Sanna Kramsi - Blog A peek into my life

How to create more accessible content - avoid common accessibility mistakes

March 17, 2024 | Accessibility

There are a lot of ways to improve the accessibility of content on websites.

Use headings to provide structure, not visual features

Some people tend to use headings which look the nicest in their opinion. I understand aiming for a visual look and feel. But you should use heading levels to define the page structure. Skipped heading levels and illogical heading structures can be confusing. Assistive technologies use the heading levels to define the structure for the users.

If you feel like the heading-level styles aren't working well on your website, there are options. Talk with the designer or developer to get those styles changed to something that you think works better visually for the content. But never sacrifice the proper page structure. The same principles work for both websites and documents. In both the structure is important and the heading visual styles can be altered if needed.

It's also important that your headings are descriptive. The user should be able to tell what the content below is about by looking at the headings.

I have also written about the importance of headings some time ago.

Always use clear and descriptive link texts

While on the WCAG AA level, it is enough to provide link texts with enough clarity in the context they are in, I do recommend always providing good link texts. Read more, click here and the likes are never descriptive enough in my opinion. At least I recommend providing a bit more information to assistive technology users via ARIA properties.

Pay extra attention to page content quality

Use clear and concise language. Make sure to have the most important content at the beginning. Even though we all think our content is all important, the reality is that not all users will read all of it. By adding the most important bits to the beginning, it will be more likely that information gets read.

I have written more about writing accessible website text content on my accessibility website.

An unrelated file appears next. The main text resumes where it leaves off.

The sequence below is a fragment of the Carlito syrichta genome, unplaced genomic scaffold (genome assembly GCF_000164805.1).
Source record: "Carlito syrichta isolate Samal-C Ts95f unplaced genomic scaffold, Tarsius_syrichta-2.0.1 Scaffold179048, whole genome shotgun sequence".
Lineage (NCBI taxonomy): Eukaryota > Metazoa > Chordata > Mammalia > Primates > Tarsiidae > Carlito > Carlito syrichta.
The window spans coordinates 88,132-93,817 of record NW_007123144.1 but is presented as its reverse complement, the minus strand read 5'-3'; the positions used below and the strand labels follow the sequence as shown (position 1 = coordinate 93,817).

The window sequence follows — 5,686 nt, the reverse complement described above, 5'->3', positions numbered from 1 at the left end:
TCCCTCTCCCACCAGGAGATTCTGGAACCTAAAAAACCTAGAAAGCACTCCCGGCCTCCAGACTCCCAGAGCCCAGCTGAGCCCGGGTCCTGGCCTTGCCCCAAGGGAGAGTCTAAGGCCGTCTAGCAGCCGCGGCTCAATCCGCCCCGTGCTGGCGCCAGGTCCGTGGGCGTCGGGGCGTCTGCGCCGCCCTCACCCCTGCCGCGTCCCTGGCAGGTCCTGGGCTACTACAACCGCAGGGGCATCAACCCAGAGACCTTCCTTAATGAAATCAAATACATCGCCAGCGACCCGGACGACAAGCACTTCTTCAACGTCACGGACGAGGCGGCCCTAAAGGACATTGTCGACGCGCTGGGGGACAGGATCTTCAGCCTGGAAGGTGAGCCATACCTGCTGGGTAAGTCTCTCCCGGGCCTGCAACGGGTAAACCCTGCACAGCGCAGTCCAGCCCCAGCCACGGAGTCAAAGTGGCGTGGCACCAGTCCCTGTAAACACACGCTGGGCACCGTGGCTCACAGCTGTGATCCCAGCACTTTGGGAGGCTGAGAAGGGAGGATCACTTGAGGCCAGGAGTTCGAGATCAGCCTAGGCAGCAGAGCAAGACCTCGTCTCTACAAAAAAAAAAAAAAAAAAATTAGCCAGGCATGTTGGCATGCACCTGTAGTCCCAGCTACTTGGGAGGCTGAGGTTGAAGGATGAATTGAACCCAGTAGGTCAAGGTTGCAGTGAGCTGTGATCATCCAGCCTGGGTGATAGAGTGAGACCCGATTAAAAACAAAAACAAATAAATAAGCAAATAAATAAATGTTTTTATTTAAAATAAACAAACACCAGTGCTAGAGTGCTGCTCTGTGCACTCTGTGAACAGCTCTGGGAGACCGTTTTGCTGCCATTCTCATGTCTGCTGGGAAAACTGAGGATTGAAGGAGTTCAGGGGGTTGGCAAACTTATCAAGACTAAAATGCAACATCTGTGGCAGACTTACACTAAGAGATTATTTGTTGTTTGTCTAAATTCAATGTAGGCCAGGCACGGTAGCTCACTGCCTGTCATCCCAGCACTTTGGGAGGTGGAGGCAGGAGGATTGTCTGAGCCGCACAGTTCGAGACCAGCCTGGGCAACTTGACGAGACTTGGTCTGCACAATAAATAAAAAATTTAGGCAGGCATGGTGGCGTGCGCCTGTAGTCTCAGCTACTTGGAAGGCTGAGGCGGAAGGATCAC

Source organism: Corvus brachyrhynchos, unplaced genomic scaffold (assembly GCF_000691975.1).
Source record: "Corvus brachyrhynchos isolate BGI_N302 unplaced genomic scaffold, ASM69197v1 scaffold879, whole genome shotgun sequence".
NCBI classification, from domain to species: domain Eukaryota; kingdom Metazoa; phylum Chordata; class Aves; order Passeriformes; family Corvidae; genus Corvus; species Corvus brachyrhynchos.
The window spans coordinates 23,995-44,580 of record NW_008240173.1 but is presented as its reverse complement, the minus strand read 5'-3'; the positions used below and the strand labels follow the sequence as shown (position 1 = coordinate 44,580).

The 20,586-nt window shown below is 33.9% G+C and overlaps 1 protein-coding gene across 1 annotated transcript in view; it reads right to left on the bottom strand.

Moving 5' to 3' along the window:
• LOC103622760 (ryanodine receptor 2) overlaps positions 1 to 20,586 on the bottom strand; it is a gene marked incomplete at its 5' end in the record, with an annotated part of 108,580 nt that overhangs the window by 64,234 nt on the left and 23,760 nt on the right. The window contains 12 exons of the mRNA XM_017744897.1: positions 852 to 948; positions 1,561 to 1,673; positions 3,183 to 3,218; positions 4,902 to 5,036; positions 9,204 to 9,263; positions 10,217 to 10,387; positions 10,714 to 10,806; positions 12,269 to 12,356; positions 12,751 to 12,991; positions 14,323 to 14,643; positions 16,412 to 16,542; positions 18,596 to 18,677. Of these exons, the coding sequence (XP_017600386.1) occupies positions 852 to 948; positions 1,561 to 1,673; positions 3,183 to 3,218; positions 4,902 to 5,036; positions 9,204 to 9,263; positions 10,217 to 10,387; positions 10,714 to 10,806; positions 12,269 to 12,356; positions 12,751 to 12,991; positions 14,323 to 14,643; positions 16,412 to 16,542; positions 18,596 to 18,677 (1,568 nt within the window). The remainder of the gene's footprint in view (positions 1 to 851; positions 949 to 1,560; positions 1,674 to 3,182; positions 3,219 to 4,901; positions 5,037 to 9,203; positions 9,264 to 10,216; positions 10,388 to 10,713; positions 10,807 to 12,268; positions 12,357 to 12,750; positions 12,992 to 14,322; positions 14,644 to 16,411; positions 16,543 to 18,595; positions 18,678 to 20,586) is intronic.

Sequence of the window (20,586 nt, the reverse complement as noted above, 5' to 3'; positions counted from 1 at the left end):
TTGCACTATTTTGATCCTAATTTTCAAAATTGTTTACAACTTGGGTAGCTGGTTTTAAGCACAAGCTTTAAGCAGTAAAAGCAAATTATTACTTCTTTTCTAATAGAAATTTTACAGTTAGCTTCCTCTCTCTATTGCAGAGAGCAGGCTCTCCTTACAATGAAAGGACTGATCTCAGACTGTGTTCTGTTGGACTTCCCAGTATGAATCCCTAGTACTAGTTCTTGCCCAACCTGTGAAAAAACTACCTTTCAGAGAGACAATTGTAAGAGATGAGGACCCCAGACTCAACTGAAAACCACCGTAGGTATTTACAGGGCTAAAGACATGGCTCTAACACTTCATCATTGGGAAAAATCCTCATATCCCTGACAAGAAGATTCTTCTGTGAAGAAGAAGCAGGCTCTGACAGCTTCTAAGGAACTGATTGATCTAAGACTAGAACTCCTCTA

Don't over-format your text

There are a lot of formatting options available to you on most content editors. While those might be tempting, avoid using them too much. Many types of formatting can reduce the readability of your content. Underlining regular text might confuse your users because underlined text is usually a link. Italicizing text can make words more difficult to separate from one another. All capital letters make letters harder to recognize.

Flattening text on both sides makes it less readable because the spacings between the words will not be the same. Also, centered text is more challenging to read, especially if the text is on the longer side. So avoid both flattening and centering the main content text.

And if you feel the need to add a different color to some part of the text, there are a few of things to remember. First, don't use the same color as is used in the links (assuming there is a color difference there). Second, remember to make sure there is enough contrast between the color and the background. And last but not least, don't use only color to convey meaning.

Alternative texts exist for a reason

Assistive technology users are provided with the alternative text of an image. They don't get anything else from the image. If there is a problem with an image, the alternative text is visible in the place of the image. So it doesn't exist only for assistive technology users.

Decorative images

If you leave the alternative text of an image empty, you tell screen readers that they can skip the image. This is a good way to reduce the cognitive load for assistive technology users.

Sometimes it is hard to know when an image is decorative and when it might provide something for a user. And that is ok. Do your best and always try to give a good alternative text for an image. The user can skip ahead if they don't want to hear the alternative text. It's better to provide a good alternative for a decorative image than to provide a bad one or mark a meaningful image as decorative.

I have written more about this on my accessibility website. Check out the page about image accessibility if you'd like to read more about the topic. I have also written a blog post about image alternative texts.

Where to learn more?

There are a lot of good resources online. My accessibility site has a lot of information I've gathered over the years. I aim to provide a single place where you can find as much information as you can (and need). If you have any content requests, you can, for example, send me a message on LinkedIn. I will do my very best to create new content for you.

I wrote recently about the same topics on Exove's blog. Reach a wider audience by making your text content more accessible. If accessibility interests you on a larger scale, make sure to follow the company blog as well. We also had a webinar in Finnish on this topic. If you are interested in watching the recording, make sure to head to the download page.

And of course last but not least I do write about accessibility to this blog as well.